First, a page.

Gliders will also have a greater tendency to roll with rudder owing to the wing tip speed differential of their long wings.

So, one can see it is possible to design an airplane to do a coordinated roll/yaw turn with rudder alone. (If it rolls enough, it is no longer skidding!).

A skidding turn does create a lot of drag, which can start a downward spiral path due to loss of airspeed, but it is the wing and horizontal surfaces in a bank that are the real culprits to this hair-raising scenario.

Fortunately, one can recover by relaxing elevator, cutting power, and rolling to level before pulling out.

• Re "Slipping turns are much more prone to create a spiral dive because the critical ingredients are already there: loss of lift from the steeper bank and a stronger force pulling the plane sideways."-- I question this. Either a slipping turn or a skidding turn can be flown at any bank angle. In a slipping turn, dihedral will generate a roll torque towards wings-level, while in a skidding turn, dihedral will generate a roll torque away from wings-level. Commented Jun 25, 2021 at 12:24
• (Also, for a given bank angle, the wing's lift vector is larger when the plane is skidding than when it is coordinated, and larger when it is coordinated than when it is slipping. For a given turn rate at a given airspeed, on the other hand, the bank angle and the wing's lift vector are both least in the skidding turn and greatest in the slipping turn.) Commented Jun 25, 2021 at 12:29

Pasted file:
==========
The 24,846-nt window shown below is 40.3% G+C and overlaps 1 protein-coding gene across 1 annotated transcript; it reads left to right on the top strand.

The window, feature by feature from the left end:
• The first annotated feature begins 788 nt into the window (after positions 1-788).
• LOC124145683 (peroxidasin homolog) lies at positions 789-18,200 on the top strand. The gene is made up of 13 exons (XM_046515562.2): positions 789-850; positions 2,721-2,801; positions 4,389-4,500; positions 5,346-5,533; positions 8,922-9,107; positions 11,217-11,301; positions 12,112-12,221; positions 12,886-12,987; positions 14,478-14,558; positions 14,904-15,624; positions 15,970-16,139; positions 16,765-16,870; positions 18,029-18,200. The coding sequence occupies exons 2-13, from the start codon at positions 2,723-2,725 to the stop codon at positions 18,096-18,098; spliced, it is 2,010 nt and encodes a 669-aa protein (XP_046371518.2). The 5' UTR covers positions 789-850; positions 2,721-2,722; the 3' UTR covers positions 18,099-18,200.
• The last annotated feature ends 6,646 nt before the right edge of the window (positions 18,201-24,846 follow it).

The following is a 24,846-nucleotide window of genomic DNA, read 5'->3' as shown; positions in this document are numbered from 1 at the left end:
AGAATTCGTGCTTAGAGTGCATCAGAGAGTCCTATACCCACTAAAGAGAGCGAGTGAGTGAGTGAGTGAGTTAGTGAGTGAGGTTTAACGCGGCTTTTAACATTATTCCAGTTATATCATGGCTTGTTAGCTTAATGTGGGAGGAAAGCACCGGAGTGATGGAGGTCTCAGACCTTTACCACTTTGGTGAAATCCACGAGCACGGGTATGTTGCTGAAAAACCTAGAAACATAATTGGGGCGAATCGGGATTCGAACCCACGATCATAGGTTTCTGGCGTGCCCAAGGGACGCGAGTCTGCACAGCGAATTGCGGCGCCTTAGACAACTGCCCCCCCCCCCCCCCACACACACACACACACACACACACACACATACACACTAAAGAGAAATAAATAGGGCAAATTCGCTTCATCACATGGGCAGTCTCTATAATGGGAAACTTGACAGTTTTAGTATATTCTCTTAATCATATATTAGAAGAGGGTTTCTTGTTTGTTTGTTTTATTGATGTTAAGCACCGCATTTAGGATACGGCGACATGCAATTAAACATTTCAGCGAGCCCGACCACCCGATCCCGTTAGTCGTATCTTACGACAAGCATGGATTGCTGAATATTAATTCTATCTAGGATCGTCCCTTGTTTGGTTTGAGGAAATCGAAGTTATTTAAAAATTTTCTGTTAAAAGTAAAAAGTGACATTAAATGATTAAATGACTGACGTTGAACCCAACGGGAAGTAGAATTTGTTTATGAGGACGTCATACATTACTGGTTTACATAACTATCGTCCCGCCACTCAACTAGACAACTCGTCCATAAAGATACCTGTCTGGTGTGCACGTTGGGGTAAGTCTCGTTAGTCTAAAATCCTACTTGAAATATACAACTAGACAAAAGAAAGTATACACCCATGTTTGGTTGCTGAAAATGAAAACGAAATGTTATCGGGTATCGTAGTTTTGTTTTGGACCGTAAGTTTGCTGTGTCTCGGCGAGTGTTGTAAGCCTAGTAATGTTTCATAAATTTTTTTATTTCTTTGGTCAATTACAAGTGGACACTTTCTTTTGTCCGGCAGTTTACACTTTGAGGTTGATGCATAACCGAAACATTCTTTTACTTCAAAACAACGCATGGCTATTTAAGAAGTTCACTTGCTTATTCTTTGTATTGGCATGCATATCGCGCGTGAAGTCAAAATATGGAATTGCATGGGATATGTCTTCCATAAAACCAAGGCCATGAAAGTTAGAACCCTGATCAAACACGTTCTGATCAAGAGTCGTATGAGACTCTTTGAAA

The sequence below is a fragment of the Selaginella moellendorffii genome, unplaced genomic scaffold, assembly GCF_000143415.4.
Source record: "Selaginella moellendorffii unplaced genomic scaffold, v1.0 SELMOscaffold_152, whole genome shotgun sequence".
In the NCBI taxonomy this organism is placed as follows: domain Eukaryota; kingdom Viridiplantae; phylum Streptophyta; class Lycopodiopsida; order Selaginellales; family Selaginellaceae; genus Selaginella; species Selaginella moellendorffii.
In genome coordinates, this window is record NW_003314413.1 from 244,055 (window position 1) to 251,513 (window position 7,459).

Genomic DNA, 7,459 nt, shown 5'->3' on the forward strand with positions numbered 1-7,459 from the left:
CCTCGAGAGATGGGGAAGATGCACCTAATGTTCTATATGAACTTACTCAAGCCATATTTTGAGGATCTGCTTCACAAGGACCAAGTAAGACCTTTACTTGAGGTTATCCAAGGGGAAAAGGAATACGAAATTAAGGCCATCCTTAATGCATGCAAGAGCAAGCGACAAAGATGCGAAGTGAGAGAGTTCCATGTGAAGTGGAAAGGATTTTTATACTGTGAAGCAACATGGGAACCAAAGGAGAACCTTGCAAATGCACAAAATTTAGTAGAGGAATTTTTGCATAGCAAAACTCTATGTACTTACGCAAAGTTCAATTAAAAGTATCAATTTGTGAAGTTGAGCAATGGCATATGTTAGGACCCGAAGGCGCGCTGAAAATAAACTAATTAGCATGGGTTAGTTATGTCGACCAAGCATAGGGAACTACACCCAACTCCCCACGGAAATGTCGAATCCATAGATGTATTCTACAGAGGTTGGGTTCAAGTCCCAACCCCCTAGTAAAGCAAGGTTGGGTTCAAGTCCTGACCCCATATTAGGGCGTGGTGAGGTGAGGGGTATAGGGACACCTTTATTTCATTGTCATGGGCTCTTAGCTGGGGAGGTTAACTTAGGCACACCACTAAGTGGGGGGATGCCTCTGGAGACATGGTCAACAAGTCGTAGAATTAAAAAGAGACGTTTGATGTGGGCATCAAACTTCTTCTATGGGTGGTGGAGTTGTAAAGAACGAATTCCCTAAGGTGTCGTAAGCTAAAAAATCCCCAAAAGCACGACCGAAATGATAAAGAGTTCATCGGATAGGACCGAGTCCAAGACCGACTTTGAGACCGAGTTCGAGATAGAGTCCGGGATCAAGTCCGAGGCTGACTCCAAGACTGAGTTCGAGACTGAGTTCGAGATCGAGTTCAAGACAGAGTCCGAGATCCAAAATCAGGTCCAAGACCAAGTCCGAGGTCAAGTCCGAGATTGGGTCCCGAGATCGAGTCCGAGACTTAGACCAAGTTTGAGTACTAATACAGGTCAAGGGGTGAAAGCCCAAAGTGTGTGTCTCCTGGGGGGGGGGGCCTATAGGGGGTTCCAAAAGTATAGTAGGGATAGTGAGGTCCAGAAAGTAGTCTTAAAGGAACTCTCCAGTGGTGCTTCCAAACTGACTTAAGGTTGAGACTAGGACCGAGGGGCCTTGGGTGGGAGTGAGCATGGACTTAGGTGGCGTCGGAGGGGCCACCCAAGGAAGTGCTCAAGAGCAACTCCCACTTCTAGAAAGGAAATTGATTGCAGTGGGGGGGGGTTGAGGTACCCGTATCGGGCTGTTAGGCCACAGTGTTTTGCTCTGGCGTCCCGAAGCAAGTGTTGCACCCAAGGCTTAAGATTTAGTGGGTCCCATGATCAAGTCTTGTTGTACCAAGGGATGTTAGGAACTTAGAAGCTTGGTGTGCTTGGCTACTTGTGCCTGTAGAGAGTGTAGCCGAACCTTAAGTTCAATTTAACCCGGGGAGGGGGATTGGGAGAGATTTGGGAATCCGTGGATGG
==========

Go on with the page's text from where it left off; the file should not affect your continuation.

• Your statements about the effects of high-wing or low-wing configurations don't seem accurate to me either. Oh well, the topics of slips and skids have proven fertile ground for many competing answers in the past as well-- Commented Jun 25, 2021 at 12:38
• But in general, skidding turns are considered an invitation to a stall-spin accident. Accidentally allowing some slip in a turn is generally not considered dangerous, though your answer is suggesting that it is an invitation to a spiral dive--?? Commented Jun 25, 2021 at 12:40
• @quiet flyer A turn at a given rate will have a steeper bank on the slip. Vertical CG (in relation to side area) does play a role in roll rate from rudder application (a dihedral "effect"). While coordinated is best, a spiral with wings unstalled would be "safer", than a skid induced tip stall, which can be sudden, especially low. The tip stall recovery technique for the DC3 involved reverse ailerons, which would not be good if the tip wasn't stalled. These thoughts made me very interested in slats. Commented Jun 25, 2021 at 12:51